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I'm standing in front of you today in all humility, wanting to share with you my journey of the last six years in the field of service and education. And I'm not a trained academic. Neither am I a veteran social worker. I was 26 years in the corporate world, trying to make organizations profitable. And then in 2003 I started Parikrma Humanity Foundation from my kitchen table.
The first thing that we did was walk through the slums. You know, by the way, there are two million people in Bangalore, who live in 800 slums. We couldn't go to all the slums, but we tried to cover as much as we could. We walked through these slums, identified houses where children would never go to school. We talked to the parents, tried to convince them about sending their children to school. We played with the children, and came back home really tired, exhausted, but with images of bright faces, twinkling eyes, and went to sleep.
We were all excited to start, but the numbers hit us then: 200 million children between four to 14 that should be going to school, but do not; 100 million children who go to school but cannot read; 125 million who cannot do basic maths. We also heard that 250 billion Indian rupees was dedicated for government schooling. Ninety percent of it was spent on teachers' salary and administrators' salary. And yet, India has nearly the highest teacher absenteeism in the world, with one out of four teachers not going to school at all the entire academic year.
Those numbers were absolutely mind-boggling, overwhelming, and we were constantly asked, "When will you start? How many schools will you start? How many children will you get? How are you going to scale? How are you going to replicate?" It was very difficult not to get scared, not to get daunted. But we dug our heels and said, "We're not in the number game. We want to take one child at a time and take the child right through school, sent to college, and get them prepared for better living, a high value job."
So, we started Parikrma. The first Parikrma school started in a slum where there were 70,000 people living below the poverty line. Our first school was on a rooftop of a building inside the slums, a second story building, the only second story building inside the slums. And that rooftop did not have any ceiling, only half a tin sheet. That was our first school. One hundred sixty-five children. Indian academic year begins in June. So, June it rains, so many a times all of us would be huddled under the tin roof, waiting for the rain to stop. My God! What a bonding exercise that was. And all of us that were under that roof are still here together today. Then came the second school, the third school, the fourth school and a junior college. In six years now, we have four schools, one junior college, 1,100 children coming from 28 slums and four orphanages. (Applause)
Our dream is very simple: to send each of these kids, get them prepared to be educated but also to live peacefully, contented in this conflict-ridden chaotic globalized world. Now, when you talk global you have to talk English. And so all our schools are English medium schools. But they know there is this myth that children from the slums cannot speak English well. No one in their family has spoken English. No one in their generation has spoken English. But how wrong it is.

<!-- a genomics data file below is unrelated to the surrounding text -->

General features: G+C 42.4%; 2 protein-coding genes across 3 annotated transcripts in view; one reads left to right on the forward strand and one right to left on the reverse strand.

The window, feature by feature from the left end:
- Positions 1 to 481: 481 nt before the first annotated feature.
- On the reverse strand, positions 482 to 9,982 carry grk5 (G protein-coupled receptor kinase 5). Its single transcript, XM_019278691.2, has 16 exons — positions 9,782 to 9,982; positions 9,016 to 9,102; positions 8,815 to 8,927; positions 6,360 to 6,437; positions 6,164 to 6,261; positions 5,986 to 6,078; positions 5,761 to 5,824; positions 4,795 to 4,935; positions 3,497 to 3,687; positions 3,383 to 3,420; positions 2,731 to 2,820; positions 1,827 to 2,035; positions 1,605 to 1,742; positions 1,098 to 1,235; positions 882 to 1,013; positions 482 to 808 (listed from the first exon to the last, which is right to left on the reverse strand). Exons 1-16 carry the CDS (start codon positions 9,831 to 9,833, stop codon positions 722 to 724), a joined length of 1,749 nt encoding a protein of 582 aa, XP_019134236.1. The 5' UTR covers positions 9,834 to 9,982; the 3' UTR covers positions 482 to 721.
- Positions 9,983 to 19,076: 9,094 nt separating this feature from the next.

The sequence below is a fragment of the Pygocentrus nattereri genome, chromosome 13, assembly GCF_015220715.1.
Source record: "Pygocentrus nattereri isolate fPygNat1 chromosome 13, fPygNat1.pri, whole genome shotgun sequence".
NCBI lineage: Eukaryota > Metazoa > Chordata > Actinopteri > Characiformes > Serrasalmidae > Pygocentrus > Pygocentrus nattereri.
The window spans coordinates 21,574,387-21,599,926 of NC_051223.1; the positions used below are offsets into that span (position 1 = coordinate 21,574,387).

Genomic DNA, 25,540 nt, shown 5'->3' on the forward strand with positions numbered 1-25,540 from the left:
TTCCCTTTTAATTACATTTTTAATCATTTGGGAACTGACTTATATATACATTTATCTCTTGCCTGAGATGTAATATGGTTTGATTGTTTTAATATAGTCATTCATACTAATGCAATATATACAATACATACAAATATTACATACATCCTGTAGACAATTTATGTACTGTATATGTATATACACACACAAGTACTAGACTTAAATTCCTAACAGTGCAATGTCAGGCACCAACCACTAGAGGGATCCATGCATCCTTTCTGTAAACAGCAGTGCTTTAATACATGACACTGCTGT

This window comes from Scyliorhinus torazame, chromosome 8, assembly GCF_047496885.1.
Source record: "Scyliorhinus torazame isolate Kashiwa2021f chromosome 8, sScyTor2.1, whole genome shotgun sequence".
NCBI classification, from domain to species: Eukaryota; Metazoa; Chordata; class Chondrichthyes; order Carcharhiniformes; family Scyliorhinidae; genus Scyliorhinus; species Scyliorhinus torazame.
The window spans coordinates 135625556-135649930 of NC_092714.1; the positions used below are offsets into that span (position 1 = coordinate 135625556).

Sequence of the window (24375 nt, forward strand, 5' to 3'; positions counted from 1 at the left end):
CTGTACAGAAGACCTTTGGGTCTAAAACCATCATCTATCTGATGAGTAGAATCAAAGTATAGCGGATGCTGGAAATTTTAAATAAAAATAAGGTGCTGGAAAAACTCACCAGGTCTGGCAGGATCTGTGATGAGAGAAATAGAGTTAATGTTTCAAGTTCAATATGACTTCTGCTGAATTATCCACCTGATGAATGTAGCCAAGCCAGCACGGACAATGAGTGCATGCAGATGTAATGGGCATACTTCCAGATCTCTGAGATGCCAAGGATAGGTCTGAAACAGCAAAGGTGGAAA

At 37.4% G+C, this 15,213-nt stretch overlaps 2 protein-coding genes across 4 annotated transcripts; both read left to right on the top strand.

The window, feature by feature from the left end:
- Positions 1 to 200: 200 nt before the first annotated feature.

Girl: I like adventurous books, and some of my favorites are Alfred Hitchcock and [unclear] and Hardy Boys. Although they are like in different contexts, one is magical, the other two are like investigation, I like those books because they have something special in them. The vocabulary used in those books and the style of writing. I mean like once I pick up one book I cannot put it down until I finish the whole book. Even if it takes me four and a half hours, or three and half hours to finish my book, I do it.
Boy: I did good research and I got the information [on the] world's fastest cars. I like Ducati ZZ143, because it is the fastest, the world's fastest bike, and I like Pulsar 220 DTSI because it is India's fastest bike. (Laughter)
Shukla Bose: Well, that girl that you saw, her father sells flowers on the roadside. And this little boy has been coming to school for five years. But isn't it strange that little boys all over the world love fast bikes? (Laughter) He hasn't seen one, he hasn't ridden one, of course, but he has done a lot of research through Google search. You know, when we started with our English medium schools we also decided to adopt the best curriculum possible, the ICSE curriculum. And again, there were people who laughed at me and said, "Don't be crazy choosing such a tough curriculum for these students. They'll never be able to cope." Not only do our children cope very well, but they excel in it. You should just come across to see how well our children do.
There is also this myth that parents from the slums are not interested in their children going to school; they'd much rather put them to work. That's absolute hogwash. All parents all over the world want their children to lead a better life than themselves, but they need to believe that change is possible.
SB: We have 80 percent attendance for all our parents-teachers meeting. Sometimes it's even 100 percent, much more than many privileged schools. Fathers have started to attend. It's very interesting. When we started our school the parents would give thumbprints in the attendance register. Now they have started writing their signature. The children have taught them. It's amazing how much children can teach.
We have, a few months ago, actually late last year, we had a few mothers who came to us and said, "You know, we want to learn how to read and write. Can you teach us?" So, we started an afterschool for our parents, for our mothers. We had 25 mothers who came regularly after school to study. We want to continue with this program and extend it to all our other schools.